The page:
Whether you on-campus attending classes or working at the local Kwik-Trip, you might be worried about having close contact with others. However, there are certain criteria or situations that qualify contact as “close.”   

Close contact is defined as being within six feet of a confirmed case, for at least 15 minutes over a 24-hour period, regardless of if a mask was worn. Once you have been in close contact with someone, that means you have been exposed to COVID-19. If you have been exposed, please fill out the self-report form or contact Ask-A-Nurse. 

Often, youll be notified by the individual who has become ill or by a contact tracer that youve been exposed. But what all consists of being in close contact besides being next to someone sick for 15 minutes?  

 

 

Sharing is no longer caring.

What is NOT considered close contact?

  • Being in a room with someone, for example a classroom, if you have been able to maintain 6 feet distance. 
  • Passing by someone in a hallway. 
  • Living in the same building or floor as someone. 
  • Occupying a space (non-simultaneously) that someone was previously in. 

What IS considered close contact?

  • Sharing a bathroom. Sharing a bathroom with others who are ill with COVID-19 has risks. Learn more about how to share a bathroom safely.  
  • Sharing utensils, cups, and dishes. If you are living with someone who is ill with COVID-19, designate a separate set of dishes and utensils or use disposable to limit the risk of close contact.  
  • Sharing food or beverages. Don’t share drinks with others and never accept drinks from strangers if you’re at a bar or party. Avoid drinking games that involve people drinking out of the same cup. 
  • Sharing a vape with others. A vape is a smoking device that someone puts their mouth on to inhale smoke or vapors. If you currently smoke or vape, you are at an increased risk for severe illness from COVID-19. If you do have a vape, keep it to yourself. If you don’t have your own, don’t ask to use others’. 
  • Hooking up with someone. COVID-19 is spread through respiratory droplets and saliva. Kissing or hooking up with someone who has COVID-19 will put you at a high-risk of contracting the virus. Learn more about how to hook-up safely during the times of COVID-19. 

Different Scenarios of Close Contact

When trying to figure out how close you were to COVID-19, here are some different scenarios of exposure.  

If you’ve been in close contact with someone who has tested positive for COVID-19 or has symptoms...

Follow quarantine guidelines and get tested 5 days from last exposure, is possible. Wear a mask whenever around others, including within the home.  

If you’ve been in close contact with someone who is being tested, but no symptoms...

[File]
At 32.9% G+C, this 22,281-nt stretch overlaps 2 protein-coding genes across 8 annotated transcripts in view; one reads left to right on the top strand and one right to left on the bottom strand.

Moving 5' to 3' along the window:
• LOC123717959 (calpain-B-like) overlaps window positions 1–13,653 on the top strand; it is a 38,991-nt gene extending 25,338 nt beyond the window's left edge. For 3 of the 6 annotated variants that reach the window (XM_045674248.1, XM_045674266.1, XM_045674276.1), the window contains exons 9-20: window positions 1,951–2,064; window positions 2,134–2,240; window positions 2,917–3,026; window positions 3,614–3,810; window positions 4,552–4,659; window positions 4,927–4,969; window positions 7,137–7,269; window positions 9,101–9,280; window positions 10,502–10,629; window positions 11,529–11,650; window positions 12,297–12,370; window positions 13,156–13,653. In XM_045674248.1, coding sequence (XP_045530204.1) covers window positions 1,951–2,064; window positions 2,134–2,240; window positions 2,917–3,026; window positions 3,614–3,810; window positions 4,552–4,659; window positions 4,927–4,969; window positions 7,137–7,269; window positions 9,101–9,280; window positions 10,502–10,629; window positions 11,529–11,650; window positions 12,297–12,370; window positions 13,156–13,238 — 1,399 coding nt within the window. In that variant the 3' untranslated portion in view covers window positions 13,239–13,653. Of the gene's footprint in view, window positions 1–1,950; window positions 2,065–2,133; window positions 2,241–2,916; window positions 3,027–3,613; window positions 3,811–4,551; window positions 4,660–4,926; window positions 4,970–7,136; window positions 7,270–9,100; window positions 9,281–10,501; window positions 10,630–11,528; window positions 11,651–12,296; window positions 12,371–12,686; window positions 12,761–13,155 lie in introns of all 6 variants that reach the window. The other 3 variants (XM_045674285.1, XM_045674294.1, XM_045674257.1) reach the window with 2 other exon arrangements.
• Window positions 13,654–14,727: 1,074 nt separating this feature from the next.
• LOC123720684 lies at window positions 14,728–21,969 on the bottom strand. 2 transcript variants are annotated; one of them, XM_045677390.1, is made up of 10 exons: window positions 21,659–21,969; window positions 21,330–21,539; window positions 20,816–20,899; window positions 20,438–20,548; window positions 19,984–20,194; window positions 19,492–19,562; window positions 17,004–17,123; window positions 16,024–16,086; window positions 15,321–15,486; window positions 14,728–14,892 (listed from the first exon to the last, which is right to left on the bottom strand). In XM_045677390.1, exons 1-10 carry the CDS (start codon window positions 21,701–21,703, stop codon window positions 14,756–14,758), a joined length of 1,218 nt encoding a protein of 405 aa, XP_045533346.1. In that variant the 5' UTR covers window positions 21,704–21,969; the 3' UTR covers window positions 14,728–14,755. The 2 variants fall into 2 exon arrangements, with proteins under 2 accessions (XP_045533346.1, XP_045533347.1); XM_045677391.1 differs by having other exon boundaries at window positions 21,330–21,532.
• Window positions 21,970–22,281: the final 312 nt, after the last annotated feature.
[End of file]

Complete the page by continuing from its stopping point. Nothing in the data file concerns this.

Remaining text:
Be extra aware and mindful while waiting for that person’s test results, in case you need to quarantine 

If you’ve been in close contact with someone who tested negative for COVID-19...

Self-monitor for symptoms and stay safe by wearing a mask, washing or sanitizing hands often and physical distance. 

If you’ve been in close contact with someone (A) who is a close contact of a confirmed (B) case...

To help better understand this scenario, let’s say your roommate (A) found out that they were in close contact with someone else who is a confirmed case (B).  

 

Whether or not your roommate is experiencing symptoms, self-monitor for symptoms and wearing a mask, washing or sanitizing hands often and physical distance. 

If you’ve been in close contact with someone (A) who has been in close contact with someone else (B) who might have been exposed to a confirmed case (C)...

Again, with the roommate analogy, this would be if your roommate’s (A) best-friend’s (B) romantic partner (C) contracted COVID-19. However, your roommate (A) has not been in close contact with their best-friend’s romantic partner (C) – just with their best friend (B). 

At this point, you’d be fairly removed from the situation, so your risk of getting COVID-19 is very minimal. But just to be safe, wear a mask, wash or sanitize hands often and physical distance. 

Now you know how close is too close for comfort when it comes to close contact with COVID-19. If symptoms develop at any time, please self-report and contact Ask-A-Nurse. 

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Amy Nelson

Amy Nelson graduated in 2020 with a degree in Art: I-Design. As a student, she worked with the University Marketing & Communications team as a writer and photographer. She was hired after graduation to support public health communications during the COVID-19 pandemic.